The Gatorade cops are on the case this postseason

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Fun story over at BusinessWeek, talking about how Major League Baseball and Gatorade are enforcing Gatorade’s postseason sponsorship deal.  Expected: everyone drinking sports drinks is drinking Gatorade. You can’t exactly have a competitor’s product on screen in such instances.

Somewhat less expected: water is one of the competitors Gatorade and MLB don’t want you seeing:

When Washington Nationals manager Davey Johnson met the media prior to his team’s playoff game against the St. Louis Cardinals on Oct. 10, for example, he was instructed to pour his bottle of water into a Gatorade cup … A similar scenario played out several hours later in the Bronx, as New York Yankees slugger Raúl Ibañez—who had just saved and then won the team’s playoff game against the Baltimore Orioles with two late-game home runs—made his way to the post-game interview area.

MLB spokesman Jeff Heckelman notes that this happens in every sport (and that, no, players aren’t banned from drinking water, naturally). And I do recall this going down at the Olympics and in the NBA in the past.

Still, kinda lame if you ask me.  If Raul Ibanez is water-powered, why does Gatorade get the apparent credit for it?

Steven Matz likely to start season on DL; Zack Wheeler to adhere to innings limit

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Mets manager Terry Collins said on Wednesday, “It’s unlikely that [Steven Matz] will start the season with us.” The final spot in the Mets’ starting rotation will go to either Zack Wheeler or Seth Lugo, Newsday’s Marc Carig reports.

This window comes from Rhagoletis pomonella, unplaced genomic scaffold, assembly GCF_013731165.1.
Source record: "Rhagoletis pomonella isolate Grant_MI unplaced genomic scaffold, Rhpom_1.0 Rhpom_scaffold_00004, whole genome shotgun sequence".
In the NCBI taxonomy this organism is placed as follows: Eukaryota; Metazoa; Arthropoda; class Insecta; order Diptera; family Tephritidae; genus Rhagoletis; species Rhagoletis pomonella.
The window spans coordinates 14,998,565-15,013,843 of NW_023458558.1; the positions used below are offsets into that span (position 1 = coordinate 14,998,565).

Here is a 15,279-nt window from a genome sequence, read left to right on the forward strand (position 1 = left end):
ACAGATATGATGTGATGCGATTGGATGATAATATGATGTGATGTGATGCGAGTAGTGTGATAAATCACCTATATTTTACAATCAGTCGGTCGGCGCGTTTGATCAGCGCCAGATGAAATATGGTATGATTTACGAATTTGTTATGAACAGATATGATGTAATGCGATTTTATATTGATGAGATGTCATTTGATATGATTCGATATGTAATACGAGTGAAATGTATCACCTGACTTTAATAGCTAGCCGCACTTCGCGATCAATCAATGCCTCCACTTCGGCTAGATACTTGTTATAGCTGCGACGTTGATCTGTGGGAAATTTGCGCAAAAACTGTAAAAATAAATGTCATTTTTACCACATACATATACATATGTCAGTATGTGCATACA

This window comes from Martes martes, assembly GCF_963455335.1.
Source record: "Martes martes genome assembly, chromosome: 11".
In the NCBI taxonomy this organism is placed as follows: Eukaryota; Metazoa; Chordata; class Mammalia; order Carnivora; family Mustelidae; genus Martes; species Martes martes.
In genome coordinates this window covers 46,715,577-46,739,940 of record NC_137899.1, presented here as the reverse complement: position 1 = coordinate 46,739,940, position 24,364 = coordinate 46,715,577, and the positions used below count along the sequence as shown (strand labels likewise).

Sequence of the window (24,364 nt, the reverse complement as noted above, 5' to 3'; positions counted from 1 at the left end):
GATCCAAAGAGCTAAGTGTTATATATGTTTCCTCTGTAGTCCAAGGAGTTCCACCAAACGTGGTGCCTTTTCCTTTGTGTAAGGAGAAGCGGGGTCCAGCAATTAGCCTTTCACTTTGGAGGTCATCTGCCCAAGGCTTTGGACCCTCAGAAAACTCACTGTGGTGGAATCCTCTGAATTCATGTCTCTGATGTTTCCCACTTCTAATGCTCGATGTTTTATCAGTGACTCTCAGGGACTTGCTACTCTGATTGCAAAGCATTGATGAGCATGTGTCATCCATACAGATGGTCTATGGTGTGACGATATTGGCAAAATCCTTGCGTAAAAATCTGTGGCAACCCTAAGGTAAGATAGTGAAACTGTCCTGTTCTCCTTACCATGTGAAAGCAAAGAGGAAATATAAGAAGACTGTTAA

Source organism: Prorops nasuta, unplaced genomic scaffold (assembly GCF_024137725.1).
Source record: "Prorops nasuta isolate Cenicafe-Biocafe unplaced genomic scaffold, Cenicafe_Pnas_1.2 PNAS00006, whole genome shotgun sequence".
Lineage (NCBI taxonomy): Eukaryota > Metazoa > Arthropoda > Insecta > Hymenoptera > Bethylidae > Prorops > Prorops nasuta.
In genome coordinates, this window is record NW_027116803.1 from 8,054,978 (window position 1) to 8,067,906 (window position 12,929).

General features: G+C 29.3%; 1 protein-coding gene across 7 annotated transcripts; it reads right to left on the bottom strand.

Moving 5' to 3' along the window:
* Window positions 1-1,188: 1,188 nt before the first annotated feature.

On Wheeler’s innings limit, assistant GM John Ricco said, “There’s going to be some number but we don’t exactly know what that is.” Wheeler missed the last two seasons after undergoing Tommy John surgery.

Neither Wheeler nor Lugo have had terrific springs as each carries a 5.11 and 5.56 Grapefruit League ERA, respectively. However, Carig notes that Wheeler has impressed simply by appearing healthy and brandishing a fastball that once again sits in the mid- to high-90’s. Lugo, meanwhile, proved crucial to the Mets last year, posting a 2.67 ERA across eight starts and nine relief appearances.

Rockies sign 30-year lease to stay in Coors Field

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Nick Groke of the Denver Post reports that the Rockies agreed to a $200 million, 30-year lease with the Metropolitan Baseball Stadium District, which is the state division that owns Coors Field. As part of the deal, the Rockies will lease and develop a plot of land south of the stadium, which will cost the team $125 million for 99 years.

As Groke points out, had the Rockies not reached a deal by Thursday, March 30, the lease would have rolled over for five more years.

Rockies owner Dick Monfort issued a statement, saying, “We are proud that Coors Field will continue to be a vital part of a vibrant city, drawing fans from near and far and making our Colorado residents proud.”

The Rockies moved into Coors Field in 1995. It is the National League’s third oldest stadium. In that span of time, the Rockies have made the playoffs three times, the last coming in 2009 when they lost in the NLDS to the Phillies. The Rockies were swept in the 2007 World Series by the Red Sox.